Videos and archived webinars on Healthy Community design can be found at https://www.youtube.com/user/AmericanPlanningAssn/search?query=health
Healthy Communities in PA day-long round table, held in conjunction with the Pennsylvania Interagency Health Equity Team on August 22, 2017, summary materials are available at http://bit.ly/2017-08-22HCiPA
In person or Pennsylvania specific healthy community design events are available on our website calendar and listed below.
Healthy Aging Working Group
The Healthy Aging Working Group is currently putting together many resources and tools for urban and public health planners that will help communities become more supportive places for older adults to live. While we are gathering these materials, we would like to point you in the direction of one great place to start, the website for the World Health Organization and AARP’s Age-friendly Cities model. Communities nation-wide, and a handful in Pennsylvania, have embraced this model, which brings together urban planners, aging network advocates, city officials and more to help our communities become great places to grow up and get older.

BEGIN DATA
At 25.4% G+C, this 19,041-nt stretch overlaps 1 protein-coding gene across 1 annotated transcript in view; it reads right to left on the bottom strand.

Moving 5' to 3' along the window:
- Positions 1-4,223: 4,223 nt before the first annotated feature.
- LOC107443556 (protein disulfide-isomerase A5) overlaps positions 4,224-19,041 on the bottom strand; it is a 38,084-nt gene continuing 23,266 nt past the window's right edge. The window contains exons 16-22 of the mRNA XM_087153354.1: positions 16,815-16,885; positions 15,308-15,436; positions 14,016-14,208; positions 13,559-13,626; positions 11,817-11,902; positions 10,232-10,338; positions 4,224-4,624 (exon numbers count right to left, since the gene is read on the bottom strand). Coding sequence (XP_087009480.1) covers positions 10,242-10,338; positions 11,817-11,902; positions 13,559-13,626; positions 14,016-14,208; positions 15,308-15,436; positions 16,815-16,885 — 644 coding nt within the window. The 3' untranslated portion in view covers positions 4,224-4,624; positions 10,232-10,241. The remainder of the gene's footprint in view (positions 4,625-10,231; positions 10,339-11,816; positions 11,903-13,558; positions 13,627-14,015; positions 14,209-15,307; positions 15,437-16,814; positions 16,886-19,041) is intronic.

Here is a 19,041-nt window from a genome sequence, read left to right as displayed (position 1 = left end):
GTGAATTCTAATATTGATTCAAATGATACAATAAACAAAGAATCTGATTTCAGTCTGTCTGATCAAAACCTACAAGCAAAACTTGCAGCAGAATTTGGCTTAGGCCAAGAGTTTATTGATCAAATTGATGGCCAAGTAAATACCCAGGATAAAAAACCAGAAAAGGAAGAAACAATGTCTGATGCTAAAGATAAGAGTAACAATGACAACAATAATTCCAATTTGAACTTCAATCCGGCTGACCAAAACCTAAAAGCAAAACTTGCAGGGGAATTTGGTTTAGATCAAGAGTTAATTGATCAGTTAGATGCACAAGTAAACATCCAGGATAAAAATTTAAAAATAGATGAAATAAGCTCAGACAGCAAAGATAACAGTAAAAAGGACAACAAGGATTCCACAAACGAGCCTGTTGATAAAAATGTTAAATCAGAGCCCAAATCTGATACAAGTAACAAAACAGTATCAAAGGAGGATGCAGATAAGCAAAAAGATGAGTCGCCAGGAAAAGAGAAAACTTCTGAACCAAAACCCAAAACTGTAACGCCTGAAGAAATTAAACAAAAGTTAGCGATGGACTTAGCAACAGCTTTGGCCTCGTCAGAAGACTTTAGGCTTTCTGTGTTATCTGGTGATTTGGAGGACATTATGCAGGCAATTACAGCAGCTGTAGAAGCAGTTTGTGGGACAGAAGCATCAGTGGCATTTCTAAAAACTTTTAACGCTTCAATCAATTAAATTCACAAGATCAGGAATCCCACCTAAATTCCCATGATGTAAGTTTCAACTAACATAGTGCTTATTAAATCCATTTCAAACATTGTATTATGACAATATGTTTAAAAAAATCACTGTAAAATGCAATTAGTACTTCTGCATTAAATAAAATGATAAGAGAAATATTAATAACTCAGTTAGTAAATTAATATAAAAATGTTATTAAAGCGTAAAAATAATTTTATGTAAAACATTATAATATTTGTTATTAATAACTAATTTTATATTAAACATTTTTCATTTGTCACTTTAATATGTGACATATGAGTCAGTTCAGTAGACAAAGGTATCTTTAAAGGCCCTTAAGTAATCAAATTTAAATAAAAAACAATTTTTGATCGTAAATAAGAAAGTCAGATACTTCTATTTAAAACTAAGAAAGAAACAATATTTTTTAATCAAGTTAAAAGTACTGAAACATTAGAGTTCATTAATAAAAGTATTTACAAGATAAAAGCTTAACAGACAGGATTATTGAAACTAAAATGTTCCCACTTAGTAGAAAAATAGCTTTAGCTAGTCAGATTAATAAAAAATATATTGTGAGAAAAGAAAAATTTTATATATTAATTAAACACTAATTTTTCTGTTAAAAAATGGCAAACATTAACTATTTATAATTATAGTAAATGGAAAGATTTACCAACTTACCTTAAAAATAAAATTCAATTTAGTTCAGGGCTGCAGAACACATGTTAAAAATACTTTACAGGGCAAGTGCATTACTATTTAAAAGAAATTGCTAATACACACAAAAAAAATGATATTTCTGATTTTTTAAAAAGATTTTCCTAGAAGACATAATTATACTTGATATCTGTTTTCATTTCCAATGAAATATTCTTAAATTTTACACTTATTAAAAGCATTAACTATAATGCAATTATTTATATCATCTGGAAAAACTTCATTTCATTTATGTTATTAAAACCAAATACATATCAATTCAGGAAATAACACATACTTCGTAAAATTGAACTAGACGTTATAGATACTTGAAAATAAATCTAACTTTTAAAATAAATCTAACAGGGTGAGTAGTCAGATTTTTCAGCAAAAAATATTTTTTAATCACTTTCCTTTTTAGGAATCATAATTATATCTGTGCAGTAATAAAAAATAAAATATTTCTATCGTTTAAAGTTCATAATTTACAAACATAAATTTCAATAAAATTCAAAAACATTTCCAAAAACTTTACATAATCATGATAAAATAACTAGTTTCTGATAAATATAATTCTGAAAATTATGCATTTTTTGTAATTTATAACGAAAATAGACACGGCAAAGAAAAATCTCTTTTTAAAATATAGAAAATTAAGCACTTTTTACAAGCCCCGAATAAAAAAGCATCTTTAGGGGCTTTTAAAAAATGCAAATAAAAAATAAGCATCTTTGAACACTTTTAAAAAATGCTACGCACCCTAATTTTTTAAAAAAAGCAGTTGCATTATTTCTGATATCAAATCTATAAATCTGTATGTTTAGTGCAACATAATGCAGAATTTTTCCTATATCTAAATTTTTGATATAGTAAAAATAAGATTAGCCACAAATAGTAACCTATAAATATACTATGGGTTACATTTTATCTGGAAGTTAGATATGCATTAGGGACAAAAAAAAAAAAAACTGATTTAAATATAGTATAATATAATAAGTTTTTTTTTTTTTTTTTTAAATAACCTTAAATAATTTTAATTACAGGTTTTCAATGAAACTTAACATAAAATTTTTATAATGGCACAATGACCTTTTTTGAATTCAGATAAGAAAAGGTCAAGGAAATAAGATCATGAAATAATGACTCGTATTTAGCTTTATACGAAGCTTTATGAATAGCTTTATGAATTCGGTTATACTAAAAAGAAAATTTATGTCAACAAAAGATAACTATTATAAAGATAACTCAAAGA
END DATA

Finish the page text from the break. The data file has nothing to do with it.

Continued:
The Delaware Valley Regional Planning Commission (DVRPC) also has resources on age-friendly communities at http://www.dvrpc.org/aging/. Though some of these resources are specific to Southeastern Pennsylvania, many have applicability statewide.
We also invite you to join the Healthy Aging Working Group Google Group, which aims to share resources around the topic of healthy aging in Pennsylvania. Join Here
Upcoming national webinars on healthy community design are listed on Plan4Health website More Events